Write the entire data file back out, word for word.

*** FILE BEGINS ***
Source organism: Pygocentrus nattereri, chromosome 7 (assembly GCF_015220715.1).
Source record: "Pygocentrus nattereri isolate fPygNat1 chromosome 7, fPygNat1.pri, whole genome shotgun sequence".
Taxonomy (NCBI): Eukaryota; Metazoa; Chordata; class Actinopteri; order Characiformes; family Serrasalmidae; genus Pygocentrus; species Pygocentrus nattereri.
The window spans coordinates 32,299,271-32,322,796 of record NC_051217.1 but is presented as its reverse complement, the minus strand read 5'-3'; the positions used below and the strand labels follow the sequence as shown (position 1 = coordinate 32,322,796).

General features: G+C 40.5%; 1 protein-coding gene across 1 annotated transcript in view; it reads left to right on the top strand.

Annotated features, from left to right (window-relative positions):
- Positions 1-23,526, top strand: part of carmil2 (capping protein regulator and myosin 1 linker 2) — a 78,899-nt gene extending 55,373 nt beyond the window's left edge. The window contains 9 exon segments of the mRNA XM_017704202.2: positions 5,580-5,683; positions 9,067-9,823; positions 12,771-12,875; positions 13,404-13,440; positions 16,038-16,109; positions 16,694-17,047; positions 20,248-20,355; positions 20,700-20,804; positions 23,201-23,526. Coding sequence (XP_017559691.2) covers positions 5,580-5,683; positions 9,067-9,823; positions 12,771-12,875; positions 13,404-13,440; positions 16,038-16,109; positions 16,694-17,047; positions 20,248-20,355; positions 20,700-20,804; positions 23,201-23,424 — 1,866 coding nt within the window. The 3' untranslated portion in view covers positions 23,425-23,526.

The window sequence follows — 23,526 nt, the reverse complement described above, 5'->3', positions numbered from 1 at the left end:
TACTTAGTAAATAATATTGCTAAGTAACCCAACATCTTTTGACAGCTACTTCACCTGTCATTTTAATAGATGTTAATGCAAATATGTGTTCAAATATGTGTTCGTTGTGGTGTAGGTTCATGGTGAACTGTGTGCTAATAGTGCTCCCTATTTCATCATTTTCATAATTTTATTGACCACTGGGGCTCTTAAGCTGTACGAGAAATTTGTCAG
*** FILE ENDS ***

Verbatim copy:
Source organism: Pygocentrus nattereri, chromosome 7 (assembly GCF_015220715.1).
Source record: "Pygocentrus nattereri isolate fPygNat1 chromosome 7, fPygNat1.pri, whole genome shotgun sequence".
Taxonomy (NCBI): Eukaryota; Metazoa; Chordata; class Actinopteri; order Characiformes; family Serrasalmidae; genus Pygocentrus; species Pygocentrus nattereri.
The window spans coordinates 32,299,271-32,322,796 of record NC_051217.1 but is presented as its reverse complement, the minus strand read 5'-3'; the positions used below and the strand labels follow the sequence as shown (position 1 = coordinate 32,322,796).

General features: G+C 40.5%; 1 protein-coding gene across 1 annotated transcript in view; it reads left to right on the top strand.

Annotated features, from left to right (window-relative positions):
- Positions 1-23,526, top strand: part of carmil2 (capping protein regulator and myosin 1 linker 2) — a 78,899-nt gene extending 55,373 nt beyond the window's left edge. The window contains 9 exon segments of the mRNA XM_017704202.2: positions 5,580-5,683; positions 9,067-9,823; positions 12,771-12,875; positions 13,404-13,440; positions 16,038-16,109; positions 16,694-17,047; positions 20,248-20,355; positions 20,700-20,804; positions 23,201-23,526. Coding sequence (XP_017559691.2) covers positions 5,580-5,683; positions 9,067-9,823; positions 12,771-12,875; positions 13,404-13,440; positions 16,038-16,109; positions 16,694-17,047; positions 20,248-20,355; positions 20,700-20,804; positions 23,201-23,424 — 1,866 coding nt within the window. The 3' untranslated portion in view covers positions 23,425-23,526.

The window sequence follows — 23,526 nt, the reverse complement described above, 5'->3', positions numbered from 1 at the left end:
TACTTAGTAAATAATATTGCTAAGTAACCCAACATCTTTTGACAGCTACTTCACCTGTCATTTTAATAGATGTTAATGCAAATATGTGTTCAAATATGTGTTCGTTGTGGTGTAGGTTCATGGTGAACTGTGTGCTAATAGTGCTCCCTATTTCATCATTTTCATAATTTTATTGACCACTGGGGCTCTTAAGCTGTACGAGAAATTTGTCAG